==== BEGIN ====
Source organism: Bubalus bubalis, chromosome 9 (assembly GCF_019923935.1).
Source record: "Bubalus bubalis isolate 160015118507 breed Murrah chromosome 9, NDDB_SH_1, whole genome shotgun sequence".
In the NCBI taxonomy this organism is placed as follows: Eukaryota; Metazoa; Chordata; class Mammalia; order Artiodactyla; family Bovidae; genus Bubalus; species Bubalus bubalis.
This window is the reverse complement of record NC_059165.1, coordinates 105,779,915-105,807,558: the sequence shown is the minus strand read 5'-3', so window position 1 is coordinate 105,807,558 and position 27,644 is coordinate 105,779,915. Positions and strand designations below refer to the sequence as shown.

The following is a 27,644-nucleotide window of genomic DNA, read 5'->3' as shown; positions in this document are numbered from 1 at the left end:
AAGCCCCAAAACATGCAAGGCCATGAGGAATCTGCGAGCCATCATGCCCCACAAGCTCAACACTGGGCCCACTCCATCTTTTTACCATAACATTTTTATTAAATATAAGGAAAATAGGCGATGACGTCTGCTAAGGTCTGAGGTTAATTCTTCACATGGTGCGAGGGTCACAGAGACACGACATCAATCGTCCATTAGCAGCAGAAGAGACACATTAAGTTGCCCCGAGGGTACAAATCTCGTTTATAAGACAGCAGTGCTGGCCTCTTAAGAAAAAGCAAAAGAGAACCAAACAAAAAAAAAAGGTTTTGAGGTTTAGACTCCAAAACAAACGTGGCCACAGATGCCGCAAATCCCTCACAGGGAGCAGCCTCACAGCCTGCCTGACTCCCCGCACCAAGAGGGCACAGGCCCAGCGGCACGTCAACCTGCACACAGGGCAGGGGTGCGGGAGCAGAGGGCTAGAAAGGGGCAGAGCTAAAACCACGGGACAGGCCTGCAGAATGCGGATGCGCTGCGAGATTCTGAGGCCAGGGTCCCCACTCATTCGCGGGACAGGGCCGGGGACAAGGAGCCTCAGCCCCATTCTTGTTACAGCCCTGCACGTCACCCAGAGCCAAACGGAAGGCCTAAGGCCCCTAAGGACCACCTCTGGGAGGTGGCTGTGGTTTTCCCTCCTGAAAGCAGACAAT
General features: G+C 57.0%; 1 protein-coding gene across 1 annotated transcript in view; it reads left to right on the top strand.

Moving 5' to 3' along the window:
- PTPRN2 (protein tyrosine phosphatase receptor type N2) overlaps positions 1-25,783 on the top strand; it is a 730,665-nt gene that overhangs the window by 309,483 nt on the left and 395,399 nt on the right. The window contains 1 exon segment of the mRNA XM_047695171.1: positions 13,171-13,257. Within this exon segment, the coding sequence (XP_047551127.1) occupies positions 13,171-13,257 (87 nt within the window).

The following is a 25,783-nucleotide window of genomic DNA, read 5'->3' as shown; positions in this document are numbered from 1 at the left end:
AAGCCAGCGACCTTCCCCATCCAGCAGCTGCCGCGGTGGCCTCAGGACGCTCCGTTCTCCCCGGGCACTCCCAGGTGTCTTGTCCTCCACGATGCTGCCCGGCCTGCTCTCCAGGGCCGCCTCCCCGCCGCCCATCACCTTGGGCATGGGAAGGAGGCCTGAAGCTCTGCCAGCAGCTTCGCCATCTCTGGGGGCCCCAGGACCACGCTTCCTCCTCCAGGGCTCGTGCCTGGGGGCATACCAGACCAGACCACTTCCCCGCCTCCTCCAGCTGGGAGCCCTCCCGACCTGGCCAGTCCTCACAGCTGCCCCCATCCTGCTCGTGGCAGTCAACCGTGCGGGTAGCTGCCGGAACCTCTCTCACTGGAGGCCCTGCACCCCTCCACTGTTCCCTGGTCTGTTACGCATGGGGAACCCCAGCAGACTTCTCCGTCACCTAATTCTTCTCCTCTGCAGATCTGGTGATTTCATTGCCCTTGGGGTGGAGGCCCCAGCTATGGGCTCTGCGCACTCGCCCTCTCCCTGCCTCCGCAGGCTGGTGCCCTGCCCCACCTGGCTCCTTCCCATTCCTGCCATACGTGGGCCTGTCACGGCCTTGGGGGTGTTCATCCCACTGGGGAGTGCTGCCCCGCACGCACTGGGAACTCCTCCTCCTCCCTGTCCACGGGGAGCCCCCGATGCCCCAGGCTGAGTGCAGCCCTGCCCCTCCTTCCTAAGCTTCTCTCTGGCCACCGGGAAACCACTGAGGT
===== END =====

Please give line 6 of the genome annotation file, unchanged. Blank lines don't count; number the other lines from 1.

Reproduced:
AAGCCCCAAAACATGCAAGGCCATGAGGAATCTGCGAGCCATCATGCCCCACAAGCTCAACACTGGGCCCACTCCATCTTTTTACCATAACATTTTTATTAAATATAAGGAAAATAGGCGATGACGTCTGCTAAGGTCTGAGGTTAATTCTTCACATGGTGCGAGGGTCACAGAGACACGACATCAATCGTCCATTAGCAGCAGAAGAGACACATTAAGTTGCCCCGAGGGTACAAATCTCGTTTATAAGACAGCAGTGCTGGCCTCTTAAGAAAAAGCAAAAGAGAACCAAACAAAAAAAAAAGGTTTTGAGGTTTAGACTCCAAAACAAACGTGGCCACAGATGCCGCAAATCCCTCACAGGGAGCAGCCTCACAGCCTGCCTGACTCCCCGCACCAAGAGGGCACAGGCCCAGCGGCACGTCAACCTGCACACAGGGCAGGGGTGCGGGAGCAGAGGGCTAGAAAGGGGCAGAGCTAAAACCACGGGACAGGCCTGCAGAATGCGGATGCGCTGCGAGATTCTGAGGCCAGGGTCCCCACTCATTCGCGGGACAGGGCCGGGGACAAGGAGCCTCAGCCCCATTCTTGTTACAGCCCTGCACGTCACCCAGAGCCAAACGGAAGGCCTAAGGCCCCTAAGGACCACCTCTGGGAGGTGGCTGTGGTTTTCCCTCCTGAAAGCAGACAAT